Top 10 romcoms of all time

Juno; Ellen Page

The First Post’s nominations for Top 10 romantic comedies - until ‘(500) Days’ came along...

BY Sophie Taylor LAST UPDATED AT 08:31 ON Tue 1 Sep 2009

The new American romantic comedy (500) Days of Summer, directed by Marc Webb, is being talked up as one of the best for years. If it's going to make it into the Top Ten Romcoms of all time, it will have to knock one of these of its perch...

JUNO, JASON REITMAN, 2007
Ellen Page as the wise-ass teenager who gets pregnant with her boyfriend and, on the verge of getting an abortion, decides to keep the baby and give it away for adoption. Its apparent pro-life politics - as with Knocked Up the same year - made it controversial. Screenwriter Diablo Cody won an Oscar.

FOUR WEDDINGS AND A FUNERAL, MIKE NEWELL, 1994
It's smart to knock English screenwriter Richard Curtis and leading man Hugh Grant. But, apart from the weakness of Andie MacDowell's performance, Four Weddings stands the test of time as one of the funniest British films ever made - and one of the most successful. It was overlooked at the Oscars, but cleaned up at the Baftas.

WHEN HARRY MET SALLY, ROB REINER, 1989
The fake orgasm scene in a diner (above) was improvised by Ryan: the famous follow-up - "I'll have what she's having," spoken by the woman at the next table - was Crystal's idea. No Oscars, though Nora Ephron won a Bafta for the screenplay.

WORKING GIRL, MIKE NICHOLS, 1987
Melanie Griffith plays the put-upon secretary who takes over from her female boss (Sigourney Weaver) when she has skiing accident. She climbs the corporate ladder - and falls in love with her employer's boyfriend (Harrison Ford). One of the first films to spot the comedy in a devilish women bosses - a theme picked up by The Devil Wears Prada in 2006.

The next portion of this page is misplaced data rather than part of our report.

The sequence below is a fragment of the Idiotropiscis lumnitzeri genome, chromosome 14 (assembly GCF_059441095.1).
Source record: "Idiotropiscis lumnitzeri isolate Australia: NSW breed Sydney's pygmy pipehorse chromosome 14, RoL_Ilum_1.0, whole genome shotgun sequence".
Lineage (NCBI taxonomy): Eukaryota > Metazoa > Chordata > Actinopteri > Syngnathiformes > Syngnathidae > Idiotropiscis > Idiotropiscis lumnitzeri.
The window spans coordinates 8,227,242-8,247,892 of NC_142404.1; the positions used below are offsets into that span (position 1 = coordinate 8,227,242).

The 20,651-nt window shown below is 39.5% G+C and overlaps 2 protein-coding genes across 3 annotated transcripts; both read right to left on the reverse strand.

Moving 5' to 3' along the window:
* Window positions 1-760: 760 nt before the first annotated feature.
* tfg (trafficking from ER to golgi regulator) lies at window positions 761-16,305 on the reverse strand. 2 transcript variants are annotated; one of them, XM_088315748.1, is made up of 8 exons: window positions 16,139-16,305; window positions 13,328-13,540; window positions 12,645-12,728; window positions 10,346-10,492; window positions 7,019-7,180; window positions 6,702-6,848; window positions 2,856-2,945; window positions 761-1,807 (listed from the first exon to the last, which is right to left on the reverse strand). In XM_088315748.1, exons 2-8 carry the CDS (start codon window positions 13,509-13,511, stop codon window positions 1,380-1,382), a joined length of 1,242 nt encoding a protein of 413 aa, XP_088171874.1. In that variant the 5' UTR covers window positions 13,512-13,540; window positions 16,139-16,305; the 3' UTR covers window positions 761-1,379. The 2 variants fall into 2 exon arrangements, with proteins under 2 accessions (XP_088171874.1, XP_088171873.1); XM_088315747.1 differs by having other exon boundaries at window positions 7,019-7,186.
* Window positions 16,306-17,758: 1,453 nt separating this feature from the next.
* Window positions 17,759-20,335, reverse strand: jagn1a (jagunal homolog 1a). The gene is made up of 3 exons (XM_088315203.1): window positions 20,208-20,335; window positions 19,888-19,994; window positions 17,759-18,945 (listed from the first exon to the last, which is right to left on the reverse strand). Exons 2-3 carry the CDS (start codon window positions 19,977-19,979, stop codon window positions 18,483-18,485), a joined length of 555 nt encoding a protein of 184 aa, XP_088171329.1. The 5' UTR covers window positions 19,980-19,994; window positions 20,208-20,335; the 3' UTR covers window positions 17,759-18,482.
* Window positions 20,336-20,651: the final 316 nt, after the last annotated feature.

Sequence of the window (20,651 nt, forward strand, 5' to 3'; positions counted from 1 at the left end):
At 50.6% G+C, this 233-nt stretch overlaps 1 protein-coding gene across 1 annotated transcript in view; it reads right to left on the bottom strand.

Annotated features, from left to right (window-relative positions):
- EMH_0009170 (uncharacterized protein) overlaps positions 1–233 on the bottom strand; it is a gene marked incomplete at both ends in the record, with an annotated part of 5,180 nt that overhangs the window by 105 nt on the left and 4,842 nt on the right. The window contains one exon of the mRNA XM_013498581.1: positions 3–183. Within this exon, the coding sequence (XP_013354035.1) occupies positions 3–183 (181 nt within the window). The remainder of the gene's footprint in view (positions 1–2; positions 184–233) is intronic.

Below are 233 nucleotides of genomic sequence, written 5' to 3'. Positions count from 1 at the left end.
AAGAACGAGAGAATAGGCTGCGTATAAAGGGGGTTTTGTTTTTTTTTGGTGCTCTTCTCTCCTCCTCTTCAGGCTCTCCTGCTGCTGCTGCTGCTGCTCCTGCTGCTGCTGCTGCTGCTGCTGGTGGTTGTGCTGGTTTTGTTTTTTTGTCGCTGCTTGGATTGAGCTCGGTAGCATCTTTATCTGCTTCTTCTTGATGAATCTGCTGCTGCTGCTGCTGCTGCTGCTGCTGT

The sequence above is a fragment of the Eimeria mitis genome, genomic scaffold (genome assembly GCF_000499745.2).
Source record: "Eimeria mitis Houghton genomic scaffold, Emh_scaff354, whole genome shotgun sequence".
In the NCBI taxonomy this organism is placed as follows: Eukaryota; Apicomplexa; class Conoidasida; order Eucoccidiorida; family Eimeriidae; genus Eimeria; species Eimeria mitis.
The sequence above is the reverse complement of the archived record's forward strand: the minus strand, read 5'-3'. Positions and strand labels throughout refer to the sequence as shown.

ANNIE HALL, WOODY ALLEN, 1977
Neurotic New Yorker Woody Allen meets kooky, shirt-and-tie-wearing Midwesterner Diane Keaton in Manhattan and a roller-coaster love affair ensues. It won four Oscars including best film, best director, best screenplay and best actress for Keaton.

THE APARTMENT, BILLY WILDER, 1960
Jack Lemmon as the miserable office junior who lends his flat to his slimeball boss (Fred MacMurray) to enable him to have an affair with the gorgeous elevator girl (Shirley MacLaine) - who of course falls for Lemmon. It won five Oscars, including best film, best director and best screenplay.

SABRINA, BILLY WILDER, 1954
Tough guy Humphrey Bogart surprised everyone with his portrayal of the workaholic millionaire who sets out to distract his playboy younger brother (William Holden) from his infatuation with the chauffeur's daughter Sabrina (Audrey Hepburn) - and ends up falling for her himself.

THE PHILADELPHIA STORY, GEORGE CUKOR, 1940
One of MGM's finest hours, with Katharine Hepburn as the wealthy socialite about to remarry when her ex (Cary Grant) and a handsome tabloid reporter (James Stewart) roll up. Stewart and screenwriter Donald Ogden Stewart both won Oscars.

HIS GIRL FRIDAY, HOWARD HAWKS, 1939
Fast and furious screwball comedy with Cary Grant and Rosalind Russell as ex- husband-and-wife reporters. Based on the classic newspaper play, The Front Page. Billy Wilder remade it in 1974 with Jack Lemmon and Walter Matthau - but it proved no equal to Hawks's version.

BRINGING UP BABY, HOWARD HAWKS, 1938
If two comic masterpieces from the same director in two years sounds too good to be true, it was. The film was hated when it was first released and only became accepted over time. Grant gave one of his finest performances opposite Katharine Hepburn and a pet leopard  - the 'baby' of the title.

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